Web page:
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I’m all sushi-d out (at least, this week). Between work and home reno stuff, I didn’t have a whole lot of time to cook last week, and one night, I just couldn’t bring myself to make another sandwich.

We decided to venture to a new all-you-can-eat sushi spot on the Dartmouth side of the bridge. For those of you who are as unfamiliar with Dartmouth as I am, I promise that this place is actually easy to find: go over the MacDonald Bridge (the one off North Street) and hang a left on Wyse Road (that’s the first street that intersects after the bridge tolls). When you see a deli on your left-hand side, slow down and look to the right: you’ll see a new building, and that’s where Genji Sushi is located.

Random side note: The parking is a little screwy because they share the lot with other tenants in the building, and there seem to have maybe been some issues with this <?>, but according to a sign posted on their front door, if you park in the gravel part of the parking lot, you’re good to go.

Inside, they have plenty of space to spread out. Seriously. You could play touch football in there. I didn’t really get a good chance to poke around on the other side of the restaurant, but I didn’t notice any big tables. Since they clearly have room, I would love to see them add a huge booth for groups. Anyone who has visited the legendary Sushi Village in Whistler, B.C. knows what I’m talking about: a big ol’ table, but one that’s sunken, so you have to take your shoes off and climb down into it. It’s also surrounded by Japanese Shoji screens, which add some authenticity (and privacy) to the space. Like this:

Just a suggestion, but I think it would make for a kick-ass place to bring a big group of friends, or even an office party!

Other than the absence of a big, cool group booth, this space definitely works: the decor is modern but warm, as they enclosed their warehouse-type ceiling (complete with sprinklers, pipes, etc…) with dark planks.

To my knowledge, they’ve only been open for a few weeks, so I was expecting some hiccups with the service. And while there were a few, they weren’t major: Two servers came over to introduce themselves, take our drink orders and explain the ordering process. What was slightly more annoying — actually, it was more stressful than annoying — was that we waited at our tables with stomachs growling for quite a while, and then were inundated with a wave of dishes that took up every inch of our tabletop. Oh well, that’s all-you-can-eat sushi! ๐Ÿ™‚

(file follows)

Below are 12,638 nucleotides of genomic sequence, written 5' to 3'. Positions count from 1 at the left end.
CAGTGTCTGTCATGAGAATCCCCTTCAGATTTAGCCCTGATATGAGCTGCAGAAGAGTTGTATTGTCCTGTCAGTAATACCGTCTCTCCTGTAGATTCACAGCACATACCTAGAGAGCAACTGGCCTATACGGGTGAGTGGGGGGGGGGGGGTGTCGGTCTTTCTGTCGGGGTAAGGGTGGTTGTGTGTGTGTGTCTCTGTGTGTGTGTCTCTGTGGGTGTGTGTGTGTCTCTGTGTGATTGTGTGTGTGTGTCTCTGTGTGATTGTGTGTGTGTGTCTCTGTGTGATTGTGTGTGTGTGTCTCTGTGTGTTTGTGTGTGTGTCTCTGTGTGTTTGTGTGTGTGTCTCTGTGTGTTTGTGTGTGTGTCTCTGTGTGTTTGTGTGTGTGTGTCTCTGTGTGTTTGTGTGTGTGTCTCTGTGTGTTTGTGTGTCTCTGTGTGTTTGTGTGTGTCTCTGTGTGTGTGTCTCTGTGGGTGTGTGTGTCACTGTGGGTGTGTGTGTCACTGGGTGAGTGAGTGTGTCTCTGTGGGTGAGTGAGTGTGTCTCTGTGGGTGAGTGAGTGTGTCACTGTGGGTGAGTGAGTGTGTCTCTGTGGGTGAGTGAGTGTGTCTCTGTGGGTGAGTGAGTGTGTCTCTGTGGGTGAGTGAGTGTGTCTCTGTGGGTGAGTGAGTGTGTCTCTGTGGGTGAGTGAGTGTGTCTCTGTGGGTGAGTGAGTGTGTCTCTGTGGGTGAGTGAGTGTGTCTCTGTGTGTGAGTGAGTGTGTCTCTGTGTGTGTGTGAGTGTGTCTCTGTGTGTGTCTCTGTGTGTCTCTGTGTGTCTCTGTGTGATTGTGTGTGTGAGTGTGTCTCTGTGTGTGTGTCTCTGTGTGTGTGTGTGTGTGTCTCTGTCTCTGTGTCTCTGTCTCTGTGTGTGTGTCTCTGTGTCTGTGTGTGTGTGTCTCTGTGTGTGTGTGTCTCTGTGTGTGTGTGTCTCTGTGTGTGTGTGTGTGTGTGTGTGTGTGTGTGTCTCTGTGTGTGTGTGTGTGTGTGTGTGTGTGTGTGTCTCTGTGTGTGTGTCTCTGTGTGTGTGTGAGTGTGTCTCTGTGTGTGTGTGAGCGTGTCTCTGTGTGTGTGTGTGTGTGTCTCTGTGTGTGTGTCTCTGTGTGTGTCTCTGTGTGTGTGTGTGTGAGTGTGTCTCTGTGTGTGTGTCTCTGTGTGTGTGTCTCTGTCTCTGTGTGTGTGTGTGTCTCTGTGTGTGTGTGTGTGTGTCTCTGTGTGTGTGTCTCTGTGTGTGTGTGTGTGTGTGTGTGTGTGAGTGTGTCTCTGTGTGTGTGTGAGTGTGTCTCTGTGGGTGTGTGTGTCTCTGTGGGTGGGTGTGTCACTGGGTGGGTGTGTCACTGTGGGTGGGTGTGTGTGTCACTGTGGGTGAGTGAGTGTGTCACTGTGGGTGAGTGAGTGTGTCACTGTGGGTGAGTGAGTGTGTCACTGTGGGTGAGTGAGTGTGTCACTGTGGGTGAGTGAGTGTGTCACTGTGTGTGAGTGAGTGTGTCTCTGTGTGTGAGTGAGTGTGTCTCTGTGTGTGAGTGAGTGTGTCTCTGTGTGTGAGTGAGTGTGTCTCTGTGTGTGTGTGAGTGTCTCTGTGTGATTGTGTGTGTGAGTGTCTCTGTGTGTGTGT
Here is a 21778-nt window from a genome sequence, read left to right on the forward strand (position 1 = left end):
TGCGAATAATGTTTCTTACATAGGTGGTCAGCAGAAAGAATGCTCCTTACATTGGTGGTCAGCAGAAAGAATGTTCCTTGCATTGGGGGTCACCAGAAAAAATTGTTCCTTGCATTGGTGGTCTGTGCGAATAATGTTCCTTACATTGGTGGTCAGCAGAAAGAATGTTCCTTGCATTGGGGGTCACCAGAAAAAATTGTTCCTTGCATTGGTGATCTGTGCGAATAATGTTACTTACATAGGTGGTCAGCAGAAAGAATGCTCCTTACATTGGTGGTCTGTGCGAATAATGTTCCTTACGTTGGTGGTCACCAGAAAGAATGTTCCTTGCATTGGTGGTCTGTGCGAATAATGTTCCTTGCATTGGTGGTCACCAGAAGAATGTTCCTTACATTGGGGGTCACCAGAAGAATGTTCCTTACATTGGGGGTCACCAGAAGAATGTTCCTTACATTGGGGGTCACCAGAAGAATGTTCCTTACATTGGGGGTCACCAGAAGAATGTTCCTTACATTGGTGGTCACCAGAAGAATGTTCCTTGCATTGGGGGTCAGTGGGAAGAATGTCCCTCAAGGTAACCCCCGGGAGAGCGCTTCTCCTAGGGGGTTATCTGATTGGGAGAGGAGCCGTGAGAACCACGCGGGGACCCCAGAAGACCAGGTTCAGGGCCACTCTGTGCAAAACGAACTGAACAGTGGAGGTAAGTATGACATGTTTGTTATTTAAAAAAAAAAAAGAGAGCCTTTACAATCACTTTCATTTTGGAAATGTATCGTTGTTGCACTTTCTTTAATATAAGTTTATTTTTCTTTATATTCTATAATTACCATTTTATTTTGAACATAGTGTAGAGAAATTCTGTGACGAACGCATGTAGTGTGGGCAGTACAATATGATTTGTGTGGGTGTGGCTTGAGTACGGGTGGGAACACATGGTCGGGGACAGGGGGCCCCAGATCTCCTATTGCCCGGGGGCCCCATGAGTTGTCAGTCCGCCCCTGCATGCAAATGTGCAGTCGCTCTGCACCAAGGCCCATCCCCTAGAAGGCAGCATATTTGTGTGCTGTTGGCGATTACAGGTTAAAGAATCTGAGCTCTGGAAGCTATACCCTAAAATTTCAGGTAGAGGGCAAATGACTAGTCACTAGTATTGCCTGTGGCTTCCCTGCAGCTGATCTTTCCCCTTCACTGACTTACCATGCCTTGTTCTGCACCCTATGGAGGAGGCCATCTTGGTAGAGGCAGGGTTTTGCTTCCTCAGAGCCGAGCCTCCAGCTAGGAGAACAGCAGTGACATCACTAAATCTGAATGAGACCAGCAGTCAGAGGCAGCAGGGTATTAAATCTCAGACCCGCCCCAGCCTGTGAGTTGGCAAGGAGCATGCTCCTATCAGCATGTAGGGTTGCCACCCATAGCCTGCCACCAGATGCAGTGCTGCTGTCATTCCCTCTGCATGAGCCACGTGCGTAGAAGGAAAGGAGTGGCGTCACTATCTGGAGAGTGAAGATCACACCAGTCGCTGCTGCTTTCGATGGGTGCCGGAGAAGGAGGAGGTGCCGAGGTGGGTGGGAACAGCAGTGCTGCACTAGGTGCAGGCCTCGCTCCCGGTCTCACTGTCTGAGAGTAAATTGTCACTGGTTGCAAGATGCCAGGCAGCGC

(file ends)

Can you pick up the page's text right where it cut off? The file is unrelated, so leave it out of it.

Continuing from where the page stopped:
We managed to carefully arrange the dishes as they landed on our table, and the empty ones were promptly taken away.

While I’m not going to go through EVERY single dish we tried, I will say that I absolutely loved the chirashi (or Chirashizushi, which meansย  “scattered sushi”). It’s essentially a bowl of sushi rice topped with the chef’s pick of sashimi and garnishes; the one at Genji was delicious (and kind of beautiful, as well):

We also ordered some veggie tempura, and while I didn’t taste it (I’m trying to be on my best behaviour and avoid fried foods), I have NEVER seen tempura broccoli, and felt that this was worth mentioning. Have you tried tempura broccoli before?!

We also ordered plenty of roll sushi, which was all nice and tightly rolled (no sloppiness here) and carefully presented:

Speaking of which: their plating was generally beautiful. See? This is the beef tataki (and in case you’re worried about the whole raw-meat thing: tataki, which means “pounded” or “hit into pieces”,is actually seared very briefly over a hot flame or pan, then marinated in vinegar and sliced thinly and seasoned with ginger. And no we didn’t get sick from eating it):

And while tataki doesn’t phase me, Genji’s seafood crepe freaked me out a bit. It was basically a thicker-than-usual crepe, topped with what I think was ponzu and these very strange flakes. What was really freaky was the fact that the flakes MOVED. I think it was probably the heat of the crepe causing the flakes to react, but they were actually visibly waving around. Even Kevin thought it was weird. I tried one piece (it was actually pretty tasty), and he ate the rest:

All-you-can-eat dinner for two came to around $55, which really isn’t bad at all. The quality of the sushi is solid, and while the service isn’t completely smooth, they are nothing if not attentive. ๐Ÿ™‚ Well worth a try, especially if they build one of those big ol’ booths!

Genji Sushi on Urbanspoon

Modern Orchid delivers (kind of, at least where it counts) @modern_orchid

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I ticked another place off my 2012 list! I’ve got to say, I’m a bit disappointed with my progress so far, but hey, I’ve been busy.